At yesterday’s Bicycle Association of Great Britain Spring meet further detail emerged on the proposed Bicycle Industries Fund, an separate pot to the current Bike Hub fund and one for which it is proposed that “major backers” would benefit from a consumer facing Fair Trade style marque, flagging sponsors of grassroots cycling development to customers.
“The Bicycle Association has thus far, despite receiving no funding outside of its own voluntary contributions, been perhaps the most significant contributor to grassroots cycling, helping deliver enormous opportunity to the industry’s future customers via schemes like Go Ride, Bike It, The Big pedal and many more. With the Bicycle Industries Fund i’m now asking the industry are you prepared to really play for the future of cycling?,” asked executive director Phillip Darnton.
With the new Bicycle Industries Fund a target of £500,000 has been set, with kick off set for summer of this year. It is hoped, as with Bike Hub, that the Government will further match the funding, or better. The BIF will not replace the Bike Hub fund, which instead relies largely on a voluntary percentage of sales contribution, something not deemed appropriate for all of those wishing to contribute. Indeed, contribution to the new fund needn’t even be in cash, resources and equipment contributions are welcomed.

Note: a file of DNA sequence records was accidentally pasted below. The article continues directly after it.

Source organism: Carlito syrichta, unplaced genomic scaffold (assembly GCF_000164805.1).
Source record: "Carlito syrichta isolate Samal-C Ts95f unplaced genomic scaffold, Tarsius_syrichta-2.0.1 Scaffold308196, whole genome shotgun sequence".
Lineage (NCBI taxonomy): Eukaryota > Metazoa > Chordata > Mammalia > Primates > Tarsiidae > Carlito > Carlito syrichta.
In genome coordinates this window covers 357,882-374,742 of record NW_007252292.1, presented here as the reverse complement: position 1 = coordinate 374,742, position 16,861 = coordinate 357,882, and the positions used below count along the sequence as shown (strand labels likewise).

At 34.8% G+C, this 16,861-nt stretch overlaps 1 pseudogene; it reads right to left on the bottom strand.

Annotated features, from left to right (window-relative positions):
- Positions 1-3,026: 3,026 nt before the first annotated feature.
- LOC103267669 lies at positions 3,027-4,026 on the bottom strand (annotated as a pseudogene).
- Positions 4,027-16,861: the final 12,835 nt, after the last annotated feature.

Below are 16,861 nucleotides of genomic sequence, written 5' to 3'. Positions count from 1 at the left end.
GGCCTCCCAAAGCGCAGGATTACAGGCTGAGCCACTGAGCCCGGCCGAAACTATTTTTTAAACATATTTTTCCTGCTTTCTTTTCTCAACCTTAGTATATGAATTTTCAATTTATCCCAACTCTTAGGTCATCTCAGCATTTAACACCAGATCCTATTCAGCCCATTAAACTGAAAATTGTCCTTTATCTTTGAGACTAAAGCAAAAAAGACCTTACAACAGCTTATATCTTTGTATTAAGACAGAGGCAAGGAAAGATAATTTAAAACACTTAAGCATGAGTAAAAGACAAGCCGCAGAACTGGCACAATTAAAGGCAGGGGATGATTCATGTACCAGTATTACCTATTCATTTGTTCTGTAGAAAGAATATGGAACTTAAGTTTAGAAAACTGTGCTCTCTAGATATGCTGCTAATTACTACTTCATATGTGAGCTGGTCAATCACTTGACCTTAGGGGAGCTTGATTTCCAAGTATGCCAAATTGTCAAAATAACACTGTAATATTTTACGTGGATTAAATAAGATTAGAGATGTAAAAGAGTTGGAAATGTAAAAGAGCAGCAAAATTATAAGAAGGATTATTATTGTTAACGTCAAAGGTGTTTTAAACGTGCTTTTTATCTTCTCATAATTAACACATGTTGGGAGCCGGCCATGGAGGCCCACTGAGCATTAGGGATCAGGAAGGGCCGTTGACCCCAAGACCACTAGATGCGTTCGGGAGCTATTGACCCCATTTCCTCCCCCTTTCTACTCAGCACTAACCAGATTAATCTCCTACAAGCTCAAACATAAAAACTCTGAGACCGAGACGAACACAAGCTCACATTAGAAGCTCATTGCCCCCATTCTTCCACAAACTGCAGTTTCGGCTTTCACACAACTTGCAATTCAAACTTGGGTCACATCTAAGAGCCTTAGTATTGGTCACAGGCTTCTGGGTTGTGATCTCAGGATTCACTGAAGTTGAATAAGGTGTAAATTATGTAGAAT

“The bike hub Levy has been the number one door opener in Government,” added operations director Steve Garidis. “We’ve initially outlined a proposal that would draw on 12 major backers for the fund, who would be the main sponsors and thus receive the greatest kudos with consumers, many of whom may have participated in schemes backed by the fund.”
Addressing concerns that transparency in spend was perhaps poorly addressed with the Bike Hub fund before now, Garidis outlined that all future procurement would be open and transparent with tenders put out publicly to complete work associated with the fund. Spend decisions would furthermore likely be made by those industry brands placing the greatest contribution in the fund.
“I think a committee of 12 would be desirable,” Garidis told CyclingIndustry.News, “However, we welcome the industry at large to get involved and will assess the fairest way to proceed once we begin to ramp up participation.”
The Bicycle Industries Fund “will need a dedicated human resource” and will also require a dedicated advocacy team to drive the PR element, the room was told.
To inquire about becoming a Bicycle Association member, or to participate in the fund, contact Garidis here.